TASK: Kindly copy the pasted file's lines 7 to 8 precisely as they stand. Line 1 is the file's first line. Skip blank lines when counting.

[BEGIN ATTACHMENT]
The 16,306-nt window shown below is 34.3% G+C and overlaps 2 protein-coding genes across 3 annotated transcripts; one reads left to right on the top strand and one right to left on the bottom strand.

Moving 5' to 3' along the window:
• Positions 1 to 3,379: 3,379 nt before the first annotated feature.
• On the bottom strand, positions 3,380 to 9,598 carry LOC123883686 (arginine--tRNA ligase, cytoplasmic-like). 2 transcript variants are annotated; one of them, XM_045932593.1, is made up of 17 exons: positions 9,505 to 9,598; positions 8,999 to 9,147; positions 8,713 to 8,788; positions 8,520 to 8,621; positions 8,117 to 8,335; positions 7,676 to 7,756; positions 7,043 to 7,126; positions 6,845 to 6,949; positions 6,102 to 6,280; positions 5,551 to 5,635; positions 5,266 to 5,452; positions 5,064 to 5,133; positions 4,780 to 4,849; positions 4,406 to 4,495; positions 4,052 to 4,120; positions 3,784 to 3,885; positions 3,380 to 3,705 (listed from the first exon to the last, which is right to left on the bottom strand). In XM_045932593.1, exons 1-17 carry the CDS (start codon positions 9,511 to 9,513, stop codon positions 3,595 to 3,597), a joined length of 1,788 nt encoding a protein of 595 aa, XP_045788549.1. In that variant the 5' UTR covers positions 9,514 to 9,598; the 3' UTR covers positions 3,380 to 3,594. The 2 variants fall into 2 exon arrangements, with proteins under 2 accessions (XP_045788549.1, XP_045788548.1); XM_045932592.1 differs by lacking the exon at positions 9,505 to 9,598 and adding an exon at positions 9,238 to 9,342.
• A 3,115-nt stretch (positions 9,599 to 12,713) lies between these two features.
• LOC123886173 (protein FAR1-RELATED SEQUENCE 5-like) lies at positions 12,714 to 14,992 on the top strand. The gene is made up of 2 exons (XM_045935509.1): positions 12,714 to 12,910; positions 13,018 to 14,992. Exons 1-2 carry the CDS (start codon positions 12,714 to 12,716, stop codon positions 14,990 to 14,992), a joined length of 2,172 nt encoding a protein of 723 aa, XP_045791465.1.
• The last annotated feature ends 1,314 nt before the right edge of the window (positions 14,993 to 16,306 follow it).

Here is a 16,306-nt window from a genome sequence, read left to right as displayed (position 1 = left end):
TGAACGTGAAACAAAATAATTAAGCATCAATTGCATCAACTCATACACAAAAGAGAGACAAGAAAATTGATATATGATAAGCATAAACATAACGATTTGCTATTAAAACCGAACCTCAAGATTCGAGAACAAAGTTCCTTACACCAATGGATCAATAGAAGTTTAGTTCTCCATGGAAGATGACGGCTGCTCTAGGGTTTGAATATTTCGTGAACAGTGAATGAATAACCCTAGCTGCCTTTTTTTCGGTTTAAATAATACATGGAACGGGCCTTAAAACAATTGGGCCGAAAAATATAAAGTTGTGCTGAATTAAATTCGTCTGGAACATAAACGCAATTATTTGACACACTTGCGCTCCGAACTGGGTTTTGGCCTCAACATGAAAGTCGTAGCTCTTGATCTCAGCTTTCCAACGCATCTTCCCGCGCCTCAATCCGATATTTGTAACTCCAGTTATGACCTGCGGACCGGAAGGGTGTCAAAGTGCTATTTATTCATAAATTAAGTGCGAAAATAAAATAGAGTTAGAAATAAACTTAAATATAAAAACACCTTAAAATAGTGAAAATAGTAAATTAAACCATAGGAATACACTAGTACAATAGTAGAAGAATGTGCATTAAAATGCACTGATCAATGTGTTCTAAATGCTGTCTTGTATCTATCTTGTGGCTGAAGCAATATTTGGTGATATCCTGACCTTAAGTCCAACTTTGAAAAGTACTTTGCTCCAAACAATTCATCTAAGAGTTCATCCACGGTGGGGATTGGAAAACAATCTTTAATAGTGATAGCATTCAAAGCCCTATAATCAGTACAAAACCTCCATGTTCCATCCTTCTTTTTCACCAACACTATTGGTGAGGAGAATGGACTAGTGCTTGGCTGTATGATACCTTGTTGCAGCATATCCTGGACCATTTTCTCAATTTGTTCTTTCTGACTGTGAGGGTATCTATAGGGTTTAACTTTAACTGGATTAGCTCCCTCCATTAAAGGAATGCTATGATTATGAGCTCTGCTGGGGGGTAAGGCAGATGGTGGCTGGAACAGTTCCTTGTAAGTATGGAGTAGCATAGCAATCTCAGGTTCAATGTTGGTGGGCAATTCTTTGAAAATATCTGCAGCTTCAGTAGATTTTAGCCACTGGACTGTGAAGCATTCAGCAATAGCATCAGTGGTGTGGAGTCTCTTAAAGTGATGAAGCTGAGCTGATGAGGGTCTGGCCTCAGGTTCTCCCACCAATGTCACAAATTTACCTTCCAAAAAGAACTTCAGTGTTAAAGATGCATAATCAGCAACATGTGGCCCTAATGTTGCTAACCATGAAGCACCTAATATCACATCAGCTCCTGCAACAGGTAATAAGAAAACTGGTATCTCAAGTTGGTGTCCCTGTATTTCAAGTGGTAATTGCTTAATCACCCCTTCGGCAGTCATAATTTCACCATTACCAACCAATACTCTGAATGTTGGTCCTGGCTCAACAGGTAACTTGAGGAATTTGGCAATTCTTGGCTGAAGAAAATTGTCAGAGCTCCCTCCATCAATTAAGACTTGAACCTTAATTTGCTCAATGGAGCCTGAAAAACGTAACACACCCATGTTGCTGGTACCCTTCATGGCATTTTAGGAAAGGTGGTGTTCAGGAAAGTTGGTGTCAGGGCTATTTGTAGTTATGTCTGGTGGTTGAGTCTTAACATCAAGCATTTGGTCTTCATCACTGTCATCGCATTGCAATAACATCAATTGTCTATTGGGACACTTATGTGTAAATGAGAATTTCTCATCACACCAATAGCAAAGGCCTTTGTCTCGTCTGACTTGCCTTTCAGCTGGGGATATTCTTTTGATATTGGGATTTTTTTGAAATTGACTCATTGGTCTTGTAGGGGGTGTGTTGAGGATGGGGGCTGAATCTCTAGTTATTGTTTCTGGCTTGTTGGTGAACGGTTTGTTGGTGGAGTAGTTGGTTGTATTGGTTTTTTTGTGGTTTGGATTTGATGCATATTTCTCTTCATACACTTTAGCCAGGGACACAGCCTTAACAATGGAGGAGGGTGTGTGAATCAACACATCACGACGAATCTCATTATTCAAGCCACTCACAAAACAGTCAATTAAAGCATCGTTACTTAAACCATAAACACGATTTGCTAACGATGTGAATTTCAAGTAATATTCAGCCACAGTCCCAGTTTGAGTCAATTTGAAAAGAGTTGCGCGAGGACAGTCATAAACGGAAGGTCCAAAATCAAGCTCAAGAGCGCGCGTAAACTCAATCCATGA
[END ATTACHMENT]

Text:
• The last annotated feature ends 1,314 nt before the right edge of the window (positions 14,993 to 16,306 follow it).

Here is a 16,306-nt window from a genome sequence, read left to right as displayed (position 1 = left end):